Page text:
Merry Christmas via Text?

I wonder exactly what the future of technology is.

Up until a few weeks ago, I've been using an old cell phone. So old in fact that I rarely sent or received text messages.

Then, I switched to a new cell phone that can send and receive text messages with ease. When I was sick a few weeks ago, I spent a good part of my time in bed exchanging notes with my friends. One night, I think I may have sent around 50 text messages. Wow.

Then, it became apparent to me that some of my friends have been sending 'mass' text messages. These are messages that you may get that say, "Hey, want to go to the movies tonight?" It's a little like phishing. You can send out a mass message to all of your friends and find out who is available without them knowing just who you asked.

So, last week, I tried the mass messaging; it was successful. I sent out a reminder just before meeting up for drinks. Friends who might have forgotten came; friends who were looking for something to do were given an option.

Since then, I've become much more aware of the mass messages I receive.

Today, I've gotten around 6 text messages that I suspect are mass Merry Christmas'. What do you think? Do these messages allow you to more closely connect to your friends or are they disconnecting?

I must say... I tend to feel it connects us. In the past, I would have not heard anything from my friends. It's hard to get away on Christmas day to connect. Text messages allow us to reach out on our own terms... to others who can receive them on their own terms. It's a bonus that you can connect to so many people at one time.

I do wonder though... what is the future of this? Will we eventually send Christmas card-like messages via text message? Christmas presents?

Either way, Merry Christmas and Happy Holidays!

Thursday, December 21, 2006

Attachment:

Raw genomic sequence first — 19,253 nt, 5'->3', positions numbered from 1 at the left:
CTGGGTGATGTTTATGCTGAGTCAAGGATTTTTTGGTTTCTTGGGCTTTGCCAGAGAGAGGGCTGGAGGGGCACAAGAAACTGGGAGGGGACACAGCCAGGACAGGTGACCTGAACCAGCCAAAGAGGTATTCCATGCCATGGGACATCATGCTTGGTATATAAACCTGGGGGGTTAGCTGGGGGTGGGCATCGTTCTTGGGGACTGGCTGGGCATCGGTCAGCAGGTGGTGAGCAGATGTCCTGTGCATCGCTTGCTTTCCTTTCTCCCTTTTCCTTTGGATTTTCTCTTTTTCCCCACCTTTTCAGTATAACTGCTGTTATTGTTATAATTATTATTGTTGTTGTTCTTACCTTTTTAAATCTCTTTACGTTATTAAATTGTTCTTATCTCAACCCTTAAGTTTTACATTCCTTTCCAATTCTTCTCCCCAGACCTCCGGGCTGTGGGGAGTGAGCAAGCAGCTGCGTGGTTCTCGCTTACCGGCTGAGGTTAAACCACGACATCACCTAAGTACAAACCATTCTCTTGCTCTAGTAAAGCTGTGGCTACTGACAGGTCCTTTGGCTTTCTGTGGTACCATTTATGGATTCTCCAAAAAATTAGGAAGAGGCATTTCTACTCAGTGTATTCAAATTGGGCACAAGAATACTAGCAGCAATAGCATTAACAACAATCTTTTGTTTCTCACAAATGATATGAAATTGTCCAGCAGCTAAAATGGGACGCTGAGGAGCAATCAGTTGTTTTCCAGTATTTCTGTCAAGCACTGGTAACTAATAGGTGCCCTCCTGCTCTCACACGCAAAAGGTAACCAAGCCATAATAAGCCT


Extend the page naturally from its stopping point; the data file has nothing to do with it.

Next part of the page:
Fun Night Playing Trivia at TJ Mulligan's

I know I've been a little checked out lately. Not too worry, tonight won't be much different.

This is just a quick post to say that after a screwed up day, the evening went quite well.

I met up with Serrabee for dinner at Blue Fin before heading down the street to play trivia. I've only every played trivia in Memphis once before and it was an accident. This time, I invited my friends who have never played before.

In the beginning, a few of our team members thought we should just drink... that we didn't understand it well enough to play. Clearly, our self esteem was low for about the first half. When we got to half time, the DJ began to read the team names in reverse order, starting with the most poorly ranked team. As he went up the list and our team name wasn't called (which by the way ended up somehow being "Angie's B*tches), the team began to think we had done so poorly that we weren't ranked at all. That was right up until it was declared that we were in FIRST place!


If there's one thing I have, it's smart friends!

At our little table, we had the following (that I know of, although I didn't get to quiz everyone... ha):
--> 3 engineers
--> 1 chemist
--> 1 psycologist
--> 4 computer programmers
--> 5 current or former Fed Ex employees

Needless to say, we had the math and sciences covered. Unfortunately, we were much more behind on pop culture. When they asked which popular song particular lyrics came from, we weren't sure. When they asked who invited the thermometer, we not only knew who invented it, but how and why... It had something to do with glass balls and liquid and density... but anyway.

Up through the second to last question of the game, we were in 1st place, ahead by around 12 points. The longer the game went on, the more serious and quiet the table became.

The last question was a hard one, especially since we weren't cheating. It was, rank the following 4 companies in order of value. McDonald's, IBM, Marlboro, and Coca Cola.

Unfortunately, we weren't so lucky on this question. We missed it and fell to 3rd place. Still, we won a certificate for $$$ off our tab. It was pretty good for a first try!


Monday, December 04, 2006


Well, in case that you've been wondering what happened to me or the second day on my vacation, I've been sick.

Starting this time last week, I go a cold and ever since, I've been resting-- trying to get better as fast as possible. As you may agree though, the main thing that a cold needs is time. Luckily, I'm just about better and back into the swing of things.